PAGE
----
Computational analysis.

Molecular data for proteins were obtained from the Yeast Protein Data Base (www.proteome.com/databases/YPD), the Saccharomyces Genome Data Base (genome-www.stanford.edu/Saccharomyces), SwissProt (www.expasy.ch), and The European Patent Office (http://ep.espacenet.com). Homology searches were performed with BLAST Search (http://dove.embl-heidelberg.de/Blast2/).


DAGAT assay.

To test DAGAT activity in the yeast, we established an assay containing 14C-labeled DAG as the substrate and acyl-CoA as the cosubstrate. To increase the solubility of the substrates in the aqueous environment, the assay mix was sonicated and the detergent Triton X-100 was added. The pH optimum of acyl-CoA-dependent TAG synthase was between 7.0 and 7.5, and the temperature optimum was 30°C (data not shown). TAG synthase activity showed a clear dependence on the presence of specific ions. Both K+ and Mg2+ stimulated TAG synthase activity in a protein (Fig. (Fig.1)-1)- and time (data not shown)-dependent manner. The highest activity was achieved when a combination of K+ and Mg2+ was used in the assay, whereas other ions, such as Ca2+ and Na+, at various concentrations did not show any significant enhancement of enzyme activity (data not shown).

FIG. 1.
Dependence of DAGAT activity on a specific ionic environment. DAGAT assays without ions (open squares) and in the presence of K+ (open triangles), Mg2+ (filled squares), or both ions (filled triangles) were performed with microsomes or ...

DAGAT is located in lipid particles.

To localize the acyl-CoA-dependent TAG synthase activity, the assay described above was performed with highly purified yeast subcellular fractions. These studies unveiled a 70- to 90-fold enrichment of the specific activity of DAGAT in lipid particles over the homogenate (Fig. (Fig.2),2), a 2- to 3-fold enrichment in 30,000 × g microsomes, and a 1.5- to 2-fold enrichment in 40,000 × g microsomes. The specific activity of DAGAT achieved with lipid particles was 7.72 μg of DAG converted to TAG per mg of protein per min. Other subcellular fractions including the cytosol were practically devoid of DAGAT activity.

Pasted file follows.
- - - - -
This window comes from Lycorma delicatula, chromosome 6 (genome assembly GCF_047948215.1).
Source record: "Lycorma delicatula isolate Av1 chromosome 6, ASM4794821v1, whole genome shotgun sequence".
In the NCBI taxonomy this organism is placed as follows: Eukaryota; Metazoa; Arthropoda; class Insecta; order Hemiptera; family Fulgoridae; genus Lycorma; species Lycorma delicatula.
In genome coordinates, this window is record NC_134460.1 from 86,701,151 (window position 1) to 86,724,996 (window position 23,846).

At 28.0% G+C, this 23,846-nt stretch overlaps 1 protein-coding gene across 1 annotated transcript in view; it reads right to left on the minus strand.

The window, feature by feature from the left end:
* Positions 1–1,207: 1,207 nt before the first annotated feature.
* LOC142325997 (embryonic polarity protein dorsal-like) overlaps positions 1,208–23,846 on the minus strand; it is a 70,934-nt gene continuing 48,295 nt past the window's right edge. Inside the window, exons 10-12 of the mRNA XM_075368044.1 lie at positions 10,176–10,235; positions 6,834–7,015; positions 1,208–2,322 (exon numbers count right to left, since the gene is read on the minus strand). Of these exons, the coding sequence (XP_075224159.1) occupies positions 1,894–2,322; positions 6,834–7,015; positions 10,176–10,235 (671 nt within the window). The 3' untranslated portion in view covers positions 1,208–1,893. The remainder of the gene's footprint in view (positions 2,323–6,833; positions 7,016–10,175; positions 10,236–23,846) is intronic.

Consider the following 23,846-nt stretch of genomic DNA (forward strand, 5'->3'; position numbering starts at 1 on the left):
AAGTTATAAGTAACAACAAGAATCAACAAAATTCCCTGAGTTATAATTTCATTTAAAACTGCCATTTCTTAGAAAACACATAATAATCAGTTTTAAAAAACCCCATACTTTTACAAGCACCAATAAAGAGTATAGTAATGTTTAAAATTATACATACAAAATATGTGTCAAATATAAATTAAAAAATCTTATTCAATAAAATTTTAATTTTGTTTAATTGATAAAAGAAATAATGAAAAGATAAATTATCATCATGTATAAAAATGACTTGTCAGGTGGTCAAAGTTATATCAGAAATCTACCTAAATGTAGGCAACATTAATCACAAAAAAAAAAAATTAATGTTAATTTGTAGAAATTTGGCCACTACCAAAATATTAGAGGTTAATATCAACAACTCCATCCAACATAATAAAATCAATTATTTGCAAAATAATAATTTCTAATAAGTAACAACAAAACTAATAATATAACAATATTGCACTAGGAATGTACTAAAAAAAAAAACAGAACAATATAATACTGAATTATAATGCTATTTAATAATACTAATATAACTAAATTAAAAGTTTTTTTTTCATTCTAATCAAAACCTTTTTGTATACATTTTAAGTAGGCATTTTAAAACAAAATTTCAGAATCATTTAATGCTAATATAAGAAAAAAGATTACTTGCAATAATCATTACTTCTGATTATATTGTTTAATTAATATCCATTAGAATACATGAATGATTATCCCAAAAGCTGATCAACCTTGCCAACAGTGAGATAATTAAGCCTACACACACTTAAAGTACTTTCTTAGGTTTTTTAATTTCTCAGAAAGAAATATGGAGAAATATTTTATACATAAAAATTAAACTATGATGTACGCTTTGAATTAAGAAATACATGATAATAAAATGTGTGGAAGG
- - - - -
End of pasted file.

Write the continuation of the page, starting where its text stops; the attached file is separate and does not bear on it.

FIG. 2.
Subcellular localization of DAGAT. Homogenate (A), lipid particles (B), plasma membrane (C), vacuoles (D), 30,000 × g microsomes (E), 40,000 × g microsomes (F), 100,000 × g microsomes (G), mitochondria (H), and cytosol (I) of the ...

YOR245c encodes DAGAT of lipid particles.

To identify the gene encoding the DAGAT localized in lipid particles, we searched databases for yeast homologues to DAGATs from other organisms. As an appropriate candidate we found the yeast ORF YOR245c (DGA1), which showed an overall identity of 44% with the DAGAT of M. ramanniana described recently by Lardizabal et al. (21). Computational analysis of YOR245c revealed a molecular mass of the gene product of approximately 47.7 kDa and the presence of one hydrophobic domain and two potential transmembrane domains. The latter property is only partially in line with our understanding of the possible localization of this polypeptides to lipid particles, because previous studies in our laboratory had shown that lipid particle proteins typically lack transmembrane spanning regions (3).

The dga1 deletion strain showed the same growth phenotype as the wild type (data not shown) and was able to form regular lipid particles. To investigate whether YOR245c encodes the DAGAT of lipid particles and microsomes, we performed enzymatic assays with the respective subcellular fractions of the dga1 deletion strain (Table (Table1).1). The specific activity of DAGAT in microsomes from dga1 was only slightly reduced compared to the wild type. In contrast, lipid particles of the mutant showed an activity reduced to only 5% of the wild-type control. These data indicate that Dga1p catalyzes acyl-CoA-dependent TAG synthesis located mainly in lipid particles of S. cerevisiae.

DAGAT activity in dga1 and lro1 mutant strainsa